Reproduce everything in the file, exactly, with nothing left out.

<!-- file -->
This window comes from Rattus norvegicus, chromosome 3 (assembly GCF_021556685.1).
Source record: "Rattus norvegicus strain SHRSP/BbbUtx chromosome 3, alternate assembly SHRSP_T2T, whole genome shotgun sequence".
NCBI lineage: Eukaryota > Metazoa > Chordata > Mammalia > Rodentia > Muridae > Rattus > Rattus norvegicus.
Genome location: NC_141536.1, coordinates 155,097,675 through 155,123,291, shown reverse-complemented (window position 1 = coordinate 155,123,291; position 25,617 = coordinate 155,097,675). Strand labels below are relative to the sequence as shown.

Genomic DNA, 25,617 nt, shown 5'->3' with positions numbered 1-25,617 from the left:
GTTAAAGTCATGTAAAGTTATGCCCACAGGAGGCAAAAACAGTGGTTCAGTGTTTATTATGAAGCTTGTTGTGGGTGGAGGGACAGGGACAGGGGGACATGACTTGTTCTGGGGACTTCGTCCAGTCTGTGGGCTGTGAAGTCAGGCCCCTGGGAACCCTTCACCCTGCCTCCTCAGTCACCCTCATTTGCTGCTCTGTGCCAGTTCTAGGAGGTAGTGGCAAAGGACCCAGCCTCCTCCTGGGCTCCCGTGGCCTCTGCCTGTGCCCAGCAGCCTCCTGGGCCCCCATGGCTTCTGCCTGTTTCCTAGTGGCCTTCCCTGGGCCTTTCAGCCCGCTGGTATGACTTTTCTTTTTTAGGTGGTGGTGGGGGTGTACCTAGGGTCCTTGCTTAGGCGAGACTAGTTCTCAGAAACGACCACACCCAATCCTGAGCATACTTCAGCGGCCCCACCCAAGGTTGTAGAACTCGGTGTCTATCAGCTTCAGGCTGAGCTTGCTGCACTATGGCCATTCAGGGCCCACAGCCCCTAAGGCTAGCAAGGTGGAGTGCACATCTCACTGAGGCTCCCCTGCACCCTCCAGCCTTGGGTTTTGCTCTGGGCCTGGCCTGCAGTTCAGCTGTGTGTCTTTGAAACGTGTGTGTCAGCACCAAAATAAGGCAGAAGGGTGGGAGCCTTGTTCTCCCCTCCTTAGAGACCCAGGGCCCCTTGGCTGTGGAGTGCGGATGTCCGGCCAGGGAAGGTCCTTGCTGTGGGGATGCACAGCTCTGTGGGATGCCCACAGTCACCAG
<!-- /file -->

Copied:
This window comes from Rattus norvegicus, chromosome 3 (assembly GCF_021556685.1).
Source record: "Rattus norvegicus strain SHRSP/BbbUtx chromosome 3, alternate assembly SHRSP_T2T, whole genome shotgun sequence".
NCBI lineage: Eukaryota > Metazoa > Chordata > Mammalia > Rodentia > Muridae > Rattus > Rattus norvegicus.
Genome location: NC_141536.1, coordinates 155,097,675 through 155,123,291, shown reverse-complemented (window position 1 = coordinate 155,123,291; position 25,617 = coordinate 155,097,675). Strand labels below are relative to the sequence as shown.

Genomic DNA, 25,617 nt, shown 5'->3' with positions numbered 1-25,617 from the left:
GTTAAAGTCATGTAAAGTTATGCCCACAGGAGGCAAAAACAGTGGTTCAGTGTTTATTATGAAGCTTGTTGTGGGTGGAGGGACAGGGACAGGGGGACATGACTTGTTCTGGGGACTTCGTCCAGTCTGTGGGCTGTGAAGTCAGGCCCCTGGGAACCCTTCACCCTGCCTCCTCAGTCACCCTCATTTGCTGCTCTGTGCCAGTTCTAGGAGGTAGTGGCAAAGGACCCAGCCTCCTCCTGGGCTCCCGTGGCCTCTGCCTGTGCCCAGCAGCCTCCTGGGCCCCCATGGCTTCTGCCTGTTTCCTAGTGGCCTTCCCTGGGCCTTTCAGCCCGCTGGTATGACTTTTCTTTTTTAGGTGGTGGTGGGGGTGTACCTAGGGTCCTTGCTTAGGCGAGACTAGTTCTCAGAAACGACCACACCCAATCCTGAGCATACTTCAGCGGCCCCACCCAAGGTTGTAGAACTCGGTGTCTATCAGCTTCAGGCTGAGCTTGCTGCACTATGGCCATTCAGGGCCCACAGCCCCTAAGGCTAGCAAGGTGGAGTGCACATCTCACTGAGGCTCCCCTGCACCCTCCAGCCTTGGGTTTTGCTCTGGGCCTGGCCTGCAGTTCAGCTGTGTGTCTTTGAAACGTGTGTGTCAGCACCAAAATAAGGCAGAAGGGTGGGAGCCTTGTTCTCCCCTCCTTAGAGACCCAGGGCCCCTTGGCTGTGGAGTGCGGATGTCCGGCCAGGGAAGGTCCTTGCTGTGGGGATGCACAGCTCTGTGGGATGCCCACAGTCACCAG